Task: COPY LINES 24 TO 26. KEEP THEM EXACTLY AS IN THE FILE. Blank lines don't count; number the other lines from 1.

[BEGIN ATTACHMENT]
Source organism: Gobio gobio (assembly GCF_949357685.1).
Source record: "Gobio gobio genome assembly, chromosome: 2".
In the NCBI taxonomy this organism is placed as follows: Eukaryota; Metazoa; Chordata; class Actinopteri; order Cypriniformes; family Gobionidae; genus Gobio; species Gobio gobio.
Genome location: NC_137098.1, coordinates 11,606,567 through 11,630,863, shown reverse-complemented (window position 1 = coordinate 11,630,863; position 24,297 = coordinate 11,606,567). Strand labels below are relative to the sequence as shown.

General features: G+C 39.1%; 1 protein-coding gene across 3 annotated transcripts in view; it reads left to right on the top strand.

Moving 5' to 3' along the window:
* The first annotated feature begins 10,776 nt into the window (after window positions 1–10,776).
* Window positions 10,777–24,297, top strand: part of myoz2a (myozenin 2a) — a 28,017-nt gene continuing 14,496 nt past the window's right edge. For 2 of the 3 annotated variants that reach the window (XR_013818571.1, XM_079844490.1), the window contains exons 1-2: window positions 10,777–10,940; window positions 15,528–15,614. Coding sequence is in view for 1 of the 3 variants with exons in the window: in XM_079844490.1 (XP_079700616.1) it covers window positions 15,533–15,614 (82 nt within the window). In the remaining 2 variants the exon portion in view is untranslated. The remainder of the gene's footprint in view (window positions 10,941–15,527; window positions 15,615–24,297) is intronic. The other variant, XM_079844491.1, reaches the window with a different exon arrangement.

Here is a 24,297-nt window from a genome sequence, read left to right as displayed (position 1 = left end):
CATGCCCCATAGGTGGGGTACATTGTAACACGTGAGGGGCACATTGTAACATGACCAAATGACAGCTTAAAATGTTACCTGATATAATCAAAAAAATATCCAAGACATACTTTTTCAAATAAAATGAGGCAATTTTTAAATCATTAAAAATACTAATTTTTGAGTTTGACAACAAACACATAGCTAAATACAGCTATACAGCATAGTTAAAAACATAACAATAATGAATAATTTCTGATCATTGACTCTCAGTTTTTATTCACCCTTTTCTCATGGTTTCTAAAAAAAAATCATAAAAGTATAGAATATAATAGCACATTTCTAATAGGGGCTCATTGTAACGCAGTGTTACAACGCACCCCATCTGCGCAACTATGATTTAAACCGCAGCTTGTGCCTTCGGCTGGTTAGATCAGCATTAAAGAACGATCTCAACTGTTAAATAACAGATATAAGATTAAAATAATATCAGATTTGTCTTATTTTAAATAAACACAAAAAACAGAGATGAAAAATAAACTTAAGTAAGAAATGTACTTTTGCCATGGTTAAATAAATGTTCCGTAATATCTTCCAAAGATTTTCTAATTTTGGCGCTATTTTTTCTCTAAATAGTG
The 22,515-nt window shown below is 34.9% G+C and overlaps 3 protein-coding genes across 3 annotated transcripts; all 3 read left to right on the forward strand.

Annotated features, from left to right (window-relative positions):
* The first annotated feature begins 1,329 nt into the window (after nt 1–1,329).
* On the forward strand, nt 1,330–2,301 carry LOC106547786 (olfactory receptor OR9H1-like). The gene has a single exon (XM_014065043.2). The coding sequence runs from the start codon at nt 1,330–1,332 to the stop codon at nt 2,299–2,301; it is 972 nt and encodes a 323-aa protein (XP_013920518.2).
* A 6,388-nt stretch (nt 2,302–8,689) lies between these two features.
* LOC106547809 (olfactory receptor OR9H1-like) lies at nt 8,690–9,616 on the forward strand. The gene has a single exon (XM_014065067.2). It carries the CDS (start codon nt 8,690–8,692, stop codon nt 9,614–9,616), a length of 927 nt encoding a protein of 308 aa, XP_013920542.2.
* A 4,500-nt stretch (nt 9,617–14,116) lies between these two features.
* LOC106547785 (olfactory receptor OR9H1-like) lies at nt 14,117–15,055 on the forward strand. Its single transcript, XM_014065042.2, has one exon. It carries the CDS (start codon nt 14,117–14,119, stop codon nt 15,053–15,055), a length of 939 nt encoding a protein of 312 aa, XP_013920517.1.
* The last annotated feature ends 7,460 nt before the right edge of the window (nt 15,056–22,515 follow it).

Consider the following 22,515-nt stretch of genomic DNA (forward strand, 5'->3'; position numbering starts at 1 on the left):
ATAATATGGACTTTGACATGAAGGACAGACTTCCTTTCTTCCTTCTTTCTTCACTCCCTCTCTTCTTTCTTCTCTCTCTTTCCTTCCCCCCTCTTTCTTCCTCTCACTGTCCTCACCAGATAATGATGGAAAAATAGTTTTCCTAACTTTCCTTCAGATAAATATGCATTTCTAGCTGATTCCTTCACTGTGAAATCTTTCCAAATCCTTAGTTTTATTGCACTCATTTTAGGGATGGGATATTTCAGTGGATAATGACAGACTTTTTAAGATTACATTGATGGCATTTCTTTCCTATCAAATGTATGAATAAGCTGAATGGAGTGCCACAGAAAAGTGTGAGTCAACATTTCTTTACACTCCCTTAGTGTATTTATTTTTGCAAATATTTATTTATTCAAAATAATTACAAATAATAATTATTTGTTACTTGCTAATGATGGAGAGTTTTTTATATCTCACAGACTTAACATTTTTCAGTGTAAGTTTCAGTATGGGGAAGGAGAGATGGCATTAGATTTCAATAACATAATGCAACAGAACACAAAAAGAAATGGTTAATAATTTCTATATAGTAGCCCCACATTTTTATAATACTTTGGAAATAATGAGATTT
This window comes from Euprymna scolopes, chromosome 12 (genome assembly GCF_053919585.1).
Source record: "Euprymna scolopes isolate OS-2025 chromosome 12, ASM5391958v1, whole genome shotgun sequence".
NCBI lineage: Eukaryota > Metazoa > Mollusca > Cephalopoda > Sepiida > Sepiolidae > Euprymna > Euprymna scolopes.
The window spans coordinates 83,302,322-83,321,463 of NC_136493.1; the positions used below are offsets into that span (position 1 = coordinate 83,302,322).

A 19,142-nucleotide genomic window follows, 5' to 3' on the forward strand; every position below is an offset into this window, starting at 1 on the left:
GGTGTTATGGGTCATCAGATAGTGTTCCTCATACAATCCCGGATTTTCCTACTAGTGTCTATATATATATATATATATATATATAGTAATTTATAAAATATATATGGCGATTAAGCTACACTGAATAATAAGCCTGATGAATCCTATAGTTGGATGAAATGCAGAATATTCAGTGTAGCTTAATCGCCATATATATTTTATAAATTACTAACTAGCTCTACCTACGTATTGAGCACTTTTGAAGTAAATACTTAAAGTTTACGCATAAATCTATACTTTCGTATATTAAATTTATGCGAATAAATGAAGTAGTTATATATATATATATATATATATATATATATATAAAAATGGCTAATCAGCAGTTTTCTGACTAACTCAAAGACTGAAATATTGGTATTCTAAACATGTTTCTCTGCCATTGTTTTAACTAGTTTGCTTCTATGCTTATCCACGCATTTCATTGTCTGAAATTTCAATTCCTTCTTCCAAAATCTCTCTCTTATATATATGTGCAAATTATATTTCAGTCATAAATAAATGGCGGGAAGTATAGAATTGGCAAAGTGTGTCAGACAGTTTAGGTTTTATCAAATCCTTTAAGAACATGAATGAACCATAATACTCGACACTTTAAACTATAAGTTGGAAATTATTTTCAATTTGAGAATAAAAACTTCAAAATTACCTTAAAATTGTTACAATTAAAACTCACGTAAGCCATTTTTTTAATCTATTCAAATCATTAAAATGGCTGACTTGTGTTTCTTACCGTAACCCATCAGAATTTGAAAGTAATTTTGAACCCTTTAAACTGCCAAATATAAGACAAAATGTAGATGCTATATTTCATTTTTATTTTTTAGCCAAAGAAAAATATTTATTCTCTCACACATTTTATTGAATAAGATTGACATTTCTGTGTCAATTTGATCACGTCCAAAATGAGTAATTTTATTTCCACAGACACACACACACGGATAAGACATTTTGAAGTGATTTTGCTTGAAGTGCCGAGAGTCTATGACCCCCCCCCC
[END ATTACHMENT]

NCBI lineage: Eukaryota > Metazoa > Mollusca > Cephalopoda > Sepiida > Sepiolidae > Euprymna > Euprymna scolopes.
The window spans coordinates 83,302,322-83,321,463 of NC_136493.1; the positions used below are offsets into that span (position 1 = coordinate 83,302,322).

A 19,142-nucleotide genomic window follows, 5' to 3' on the forward strand; every position below is an offset into this window, starting at 1 on the left: